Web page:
Talking To Your Patients
Learn more about how to incorporate brief conversations into your practice by topic area.
Studies have found that low trust in providers and poor patient-provider relationships have been associated with lower retention in care and lower satisfaction with the clinic experience.1-3 These findings underscore the need to build supportive relationships with patients that improve their health outcomes. Here are some ways health care providers and their practices can achieve this:
- Communicate with the patient nonjudgmentally to learn what they know about the importance of retention.
- Identify skills that the patient might lack to remain in care, such as problem-solving skills.
- Guide the patient to identify possible changes that would eliminate or reduce barriers they face; congratulate patient when they are able lessen the barriers.
- Strategize with the patient to identify new goals and healthy behaviors.
- Actively refer patients to relevant clinic support services as needed to provide additional support for retention.
- Be direct, nonjudgmental, and supportive.
- Use open-ended questions to involve the patient in decision making regarding their HIV treatment and overall care.
- Educate patients about their options and ask what questions come to mind when considering those options to encourage informed conversation as part of the decision making process.
- Encourage discussions on subjects about substance use, sexual behavior, and mental health.
- Provide referrals when appropriate, and assess patient willingness to complete the referral.*
- When possible, extend office hours or offer more flexible appointment times one or more days per week (e.g., offer some walk-in or same-day appointments).
- Maintain accurate patient contact information and update it at every visit.
- Use patient-tracking systems to determine whether a patient has dropped out of care; contact patients promptly to reschedule missed appointments.
- Help patients find resources to address unmet needs and barriers to care. When possible, connect patients with childcare, transportation, or other services and offer collocation of primary care and social services.*
- When warranted, encourage patients to access substance use or mental health services.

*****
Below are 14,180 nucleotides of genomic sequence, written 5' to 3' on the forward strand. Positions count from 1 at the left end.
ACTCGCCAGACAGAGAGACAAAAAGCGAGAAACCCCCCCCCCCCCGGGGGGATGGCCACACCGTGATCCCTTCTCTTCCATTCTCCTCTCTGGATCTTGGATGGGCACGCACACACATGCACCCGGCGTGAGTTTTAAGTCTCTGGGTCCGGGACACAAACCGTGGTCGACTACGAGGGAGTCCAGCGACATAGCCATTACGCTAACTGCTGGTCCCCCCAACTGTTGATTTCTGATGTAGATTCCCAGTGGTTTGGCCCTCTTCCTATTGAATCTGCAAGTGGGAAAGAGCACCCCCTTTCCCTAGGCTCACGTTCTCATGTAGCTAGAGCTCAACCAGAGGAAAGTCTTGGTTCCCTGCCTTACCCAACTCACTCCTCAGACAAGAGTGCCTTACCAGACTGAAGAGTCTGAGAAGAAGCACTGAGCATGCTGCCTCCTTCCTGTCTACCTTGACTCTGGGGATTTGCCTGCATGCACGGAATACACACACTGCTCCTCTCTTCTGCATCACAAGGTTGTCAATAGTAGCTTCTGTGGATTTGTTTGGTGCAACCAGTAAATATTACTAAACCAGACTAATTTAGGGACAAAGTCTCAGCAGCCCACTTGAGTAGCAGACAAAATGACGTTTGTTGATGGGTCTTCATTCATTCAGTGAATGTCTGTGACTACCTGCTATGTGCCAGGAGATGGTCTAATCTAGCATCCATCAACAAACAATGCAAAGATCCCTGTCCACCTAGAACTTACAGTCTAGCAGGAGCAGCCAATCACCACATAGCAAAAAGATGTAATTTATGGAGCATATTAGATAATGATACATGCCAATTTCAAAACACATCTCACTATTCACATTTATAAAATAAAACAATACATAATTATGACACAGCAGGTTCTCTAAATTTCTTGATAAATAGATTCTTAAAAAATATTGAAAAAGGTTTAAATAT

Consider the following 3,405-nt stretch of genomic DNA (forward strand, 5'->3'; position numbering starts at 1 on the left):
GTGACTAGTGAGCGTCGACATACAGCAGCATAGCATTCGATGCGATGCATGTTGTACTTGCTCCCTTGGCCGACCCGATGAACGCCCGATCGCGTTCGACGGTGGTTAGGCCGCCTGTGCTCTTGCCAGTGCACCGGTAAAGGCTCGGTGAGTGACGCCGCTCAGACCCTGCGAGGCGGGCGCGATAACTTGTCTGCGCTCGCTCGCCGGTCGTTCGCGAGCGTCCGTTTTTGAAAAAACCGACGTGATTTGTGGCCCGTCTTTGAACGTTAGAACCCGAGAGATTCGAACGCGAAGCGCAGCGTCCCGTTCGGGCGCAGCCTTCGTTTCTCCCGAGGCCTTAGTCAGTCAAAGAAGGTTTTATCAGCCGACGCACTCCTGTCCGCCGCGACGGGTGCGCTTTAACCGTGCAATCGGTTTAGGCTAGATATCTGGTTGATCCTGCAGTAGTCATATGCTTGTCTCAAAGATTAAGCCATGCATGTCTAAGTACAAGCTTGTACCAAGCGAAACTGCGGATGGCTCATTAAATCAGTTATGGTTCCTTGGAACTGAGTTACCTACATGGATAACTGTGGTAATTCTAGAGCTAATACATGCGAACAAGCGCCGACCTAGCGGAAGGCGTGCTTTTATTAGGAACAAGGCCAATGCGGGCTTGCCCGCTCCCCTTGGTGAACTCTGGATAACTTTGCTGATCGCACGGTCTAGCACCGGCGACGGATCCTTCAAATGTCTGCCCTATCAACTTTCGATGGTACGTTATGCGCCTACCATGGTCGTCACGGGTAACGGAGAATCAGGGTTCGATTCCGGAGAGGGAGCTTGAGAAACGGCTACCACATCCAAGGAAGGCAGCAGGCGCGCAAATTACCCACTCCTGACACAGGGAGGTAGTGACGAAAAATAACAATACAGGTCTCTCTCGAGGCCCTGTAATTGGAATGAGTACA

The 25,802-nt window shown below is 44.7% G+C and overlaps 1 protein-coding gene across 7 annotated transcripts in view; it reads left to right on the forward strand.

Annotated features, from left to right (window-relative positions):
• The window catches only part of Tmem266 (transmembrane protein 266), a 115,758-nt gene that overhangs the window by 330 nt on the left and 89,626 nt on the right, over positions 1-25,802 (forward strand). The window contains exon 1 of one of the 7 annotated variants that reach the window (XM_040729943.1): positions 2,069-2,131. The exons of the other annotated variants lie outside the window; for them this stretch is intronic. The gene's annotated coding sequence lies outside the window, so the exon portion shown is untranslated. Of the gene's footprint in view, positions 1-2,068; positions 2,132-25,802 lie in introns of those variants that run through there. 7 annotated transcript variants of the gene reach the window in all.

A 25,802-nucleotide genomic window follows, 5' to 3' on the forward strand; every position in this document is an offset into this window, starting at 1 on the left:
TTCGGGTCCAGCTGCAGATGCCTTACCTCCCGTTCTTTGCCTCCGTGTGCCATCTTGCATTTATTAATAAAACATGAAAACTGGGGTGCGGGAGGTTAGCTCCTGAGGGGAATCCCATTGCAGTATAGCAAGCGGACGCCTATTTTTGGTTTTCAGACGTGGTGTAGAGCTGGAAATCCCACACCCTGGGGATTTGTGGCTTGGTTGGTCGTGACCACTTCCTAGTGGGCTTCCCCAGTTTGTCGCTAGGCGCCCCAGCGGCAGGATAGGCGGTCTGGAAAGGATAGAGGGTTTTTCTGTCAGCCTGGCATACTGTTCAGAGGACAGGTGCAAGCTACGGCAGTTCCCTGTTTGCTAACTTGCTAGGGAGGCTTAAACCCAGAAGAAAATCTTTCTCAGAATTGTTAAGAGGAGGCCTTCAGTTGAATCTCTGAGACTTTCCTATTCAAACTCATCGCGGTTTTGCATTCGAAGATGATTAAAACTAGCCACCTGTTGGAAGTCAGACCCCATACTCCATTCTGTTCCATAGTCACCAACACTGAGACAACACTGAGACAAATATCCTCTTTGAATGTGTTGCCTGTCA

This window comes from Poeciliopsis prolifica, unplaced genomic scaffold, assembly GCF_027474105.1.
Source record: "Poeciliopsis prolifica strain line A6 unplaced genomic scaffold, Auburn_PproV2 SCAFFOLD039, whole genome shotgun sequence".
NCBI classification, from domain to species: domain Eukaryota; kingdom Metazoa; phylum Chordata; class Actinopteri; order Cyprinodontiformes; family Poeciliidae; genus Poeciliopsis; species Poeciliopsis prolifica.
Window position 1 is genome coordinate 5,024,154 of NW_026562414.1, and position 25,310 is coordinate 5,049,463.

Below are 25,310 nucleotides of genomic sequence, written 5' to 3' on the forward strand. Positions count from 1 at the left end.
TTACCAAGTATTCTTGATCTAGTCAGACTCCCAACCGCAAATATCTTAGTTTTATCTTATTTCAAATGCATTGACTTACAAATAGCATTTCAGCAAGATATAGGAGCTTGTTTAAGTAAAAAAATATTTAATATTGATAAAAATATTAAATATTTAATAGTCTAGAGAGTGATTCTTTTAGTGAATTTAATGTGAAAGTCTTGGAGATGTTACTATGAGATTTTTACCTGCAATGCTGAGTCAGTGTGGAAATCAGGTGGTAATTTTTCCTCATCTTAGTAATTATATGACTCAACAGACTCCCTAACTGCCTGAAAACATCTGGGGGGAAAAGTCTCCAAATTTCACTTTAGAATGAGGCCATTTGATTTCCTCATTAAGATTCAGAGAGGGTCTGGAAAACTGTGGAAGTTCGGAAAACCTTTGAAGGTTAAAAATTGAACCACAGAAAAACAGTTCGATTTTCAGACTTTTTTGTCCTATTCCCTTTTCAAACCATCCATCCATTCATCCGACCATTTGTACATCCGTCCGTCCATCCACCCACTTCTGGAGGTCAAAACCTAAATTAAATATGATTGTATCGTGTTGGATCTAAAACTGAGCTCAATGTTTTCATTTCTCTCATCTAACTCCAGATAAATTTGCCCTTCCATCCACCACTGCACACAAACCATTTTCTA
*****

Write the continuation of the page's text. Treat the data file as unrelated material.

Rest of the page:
- Encourage patients to identify friends and family who can help with encouragement, support, and attend medical appointments with them.
* Patient navigators, case managers, peer counselors, social workers, and treatment advocates can also assist with referrals and resources.
Talking with patients at each visit allows health care providers to reinforce positive behaviors, uncover barriers to successful long-term treatment, and facilitate access to services and resources as needs change over time. Below are some suggestions to help start the conversation:
- “I know it can be difficult to keep all your appointments, but it’s very important. What can we do to make sure you keep your next appointment?”
- “People with HIV do better overall when they come to their appointments on a regular basis. How can we work together to help you stay as healthy as possible?”
- “It’s been a while since you last came in. Let’s talk about what has been keeping you from coming to see me.”
- Flickinger TE, Saha S, Moore RD, Beach MC. Higher quality communication and relationships are associated with improved patient engagement in HIV care. J Acquir Immune Defic Syndr. Jul 01 2013;63(3):362-366. PubMed abstractexternal icon.
- Dang BN, Westbrook RA, Hartman CM, Giordano TP. Retaining HIV patients in care: the role of initial patient care experiences. AIDS Behav. Oct 2016;20(10):2477-2487. PubMed abstractexternal icon.
- Magnus M, Herwehe J, Murtaza-Rossini M, et al. Linking and retaining HIV patients in care: the importance of provider attitudes and behaviors. AIDS Patient Care STDS. May 2013;27(5):297-303. PubMed abstractexternal icon.